Facing their worst fiscal crises in decades and required law to balance their budgets, states are taking a series of difficult steps to cut back on health coverage for low-income residents. These policy changes could roll back much of the recent progress made in expanding coverage for low-income children and their families and in easing the traditionally cumbersome process of applying for publicly subsidized coverage. With millions of Americans looking to programs such as Medicaid and the State Children's Health Insurance Program for their care, the adverse impact of these state actions on access to reproductive health care could be significant.

Medicaid, the massive federal-state program that provides health coverage to 47 million of the nation's poorest residents, is a "counter-cyclical" program—by its very design, it grows as economic conditions deteriorate and more people slip under state-set income-eligibility thresholds. Although that means that more Americans are eligible for coverage when they need help the most, it also means that the program becomes more expensive to the federal and state governments at exactly those times when they can least afford it. That is precisely the situation now occurring during this prolonged period of economic stagnation ("Post-Attack Economic Woes Create Challenges for Family Planning Advocates," TGR, December 2001, page 8).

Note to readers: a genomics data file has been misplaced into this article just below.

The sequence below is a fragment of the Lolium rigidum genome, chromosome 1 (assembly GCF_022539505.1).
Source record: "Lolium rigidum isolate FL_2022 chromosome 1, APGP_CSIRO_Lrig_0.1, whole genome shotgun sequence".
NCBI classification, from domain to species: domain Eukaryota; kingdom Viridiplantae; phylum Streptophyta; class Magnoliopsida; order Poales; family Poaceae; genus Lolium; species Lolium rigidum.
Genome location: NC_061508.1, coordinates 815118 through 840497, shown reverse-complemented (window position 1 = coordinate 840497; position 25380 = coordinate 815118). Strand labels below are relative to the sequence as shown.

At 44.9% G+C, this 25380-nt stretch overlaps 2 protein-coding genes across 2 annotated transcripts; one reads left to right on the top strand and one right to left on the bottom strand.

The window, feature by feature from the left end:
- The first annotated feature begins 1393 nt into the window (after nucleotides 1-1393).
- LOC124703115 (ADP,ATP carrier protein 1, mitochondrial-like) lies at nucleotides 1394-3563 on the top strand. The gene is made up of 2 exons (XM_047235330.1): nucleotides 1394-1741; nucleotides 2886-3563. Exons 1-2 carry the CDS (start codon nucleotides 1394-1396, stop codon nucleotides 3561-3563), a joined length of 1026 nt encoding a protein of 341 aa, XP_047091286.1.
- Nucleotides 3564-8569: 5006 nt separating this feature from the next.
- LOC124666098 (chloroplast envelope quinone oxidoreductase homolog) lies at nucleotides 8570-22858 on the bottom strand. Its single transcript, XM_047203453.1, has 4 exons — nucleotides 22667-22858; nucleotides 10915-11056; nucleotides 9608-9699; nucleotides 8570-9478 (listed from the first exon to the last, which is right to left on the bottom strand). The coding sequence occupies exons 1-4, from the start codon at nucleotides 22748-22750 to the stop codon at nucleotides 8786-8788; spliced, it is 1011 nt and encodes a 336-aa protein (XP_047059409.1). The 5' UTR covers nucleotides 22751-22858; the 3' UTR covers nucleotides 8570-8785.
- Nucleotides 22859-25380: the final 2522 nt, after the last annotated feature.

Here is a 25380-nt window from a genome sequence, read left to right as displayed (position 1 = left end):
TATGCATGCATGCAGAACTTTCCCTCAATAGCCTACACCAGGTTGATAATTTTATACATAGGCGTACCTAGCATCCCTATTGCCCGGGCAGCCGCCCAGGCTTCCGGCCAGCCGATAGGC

As the nation's economic slump has persisted, Medicaid enrollment has soared. According to the Kaiser Commission on Medicaid and the Uninsured, program enrollment has grown by an annual rate of about 8% in 2002 and 2003, bringing Medicaid expenditures up sharply. Medicaid now accounts for about 20% of state spending, and is second only to education as the largest component of state budgets. This cost, along with mounting calls from the states for more flexibility in designing and operating their Medicaid efforts, has led to a drive to reshape the program.